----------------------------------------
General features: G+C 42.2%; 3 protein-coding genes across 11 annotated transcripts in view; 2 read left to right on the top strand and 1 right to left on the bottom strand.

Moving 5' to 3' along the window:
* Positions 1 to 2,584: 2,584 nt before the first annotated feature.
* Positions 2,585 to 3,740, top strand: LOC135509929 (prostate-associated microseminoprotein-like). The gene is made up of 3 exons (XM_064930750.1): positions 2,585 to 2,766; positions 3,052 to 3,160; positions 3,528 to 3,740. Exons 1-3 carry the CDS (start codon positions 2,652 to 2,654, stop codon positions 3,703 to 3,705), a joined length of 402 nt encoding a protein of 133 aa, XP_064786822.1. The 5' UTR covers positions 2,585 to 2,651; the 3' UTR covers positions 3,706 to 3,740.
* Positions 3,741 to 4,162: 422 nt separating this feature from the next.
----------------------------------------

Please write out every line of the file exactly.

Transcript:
General features: G+C 42.2%; 3 protein-coding genes across 11 annotated transcripts in view; 2 read left to right on the top strand and 1 right to left on the bottom strand.

Moving 5' to 3' along the window:
* Positions 1 to 2,584: 2,584 nt before the first annotated feature.
* Positions 2,585 to 3,740, top strand: LOC135509929 (prostate-associated microseminoprotein-like). The gene is made up of 3 exons (XM_064930750.1): positions 2,585 to 2,766; positions 3,052 to 3,160; positions 3,528 to 3,740. Exons 1-3 carry the CDS (start codon positions 2,652 to 2,654, stop codon positions 3,703 to 3,705), a joined length of 402 nt encoding a protein of 133 aa, XP_064786822.1. The 5' UTR covers positions 2,585 to 2,651; the 3' UTR covers positions 3,706 to 3,740.
* Positions 3,741 to 4,162: 422 nt separating this feature from the next.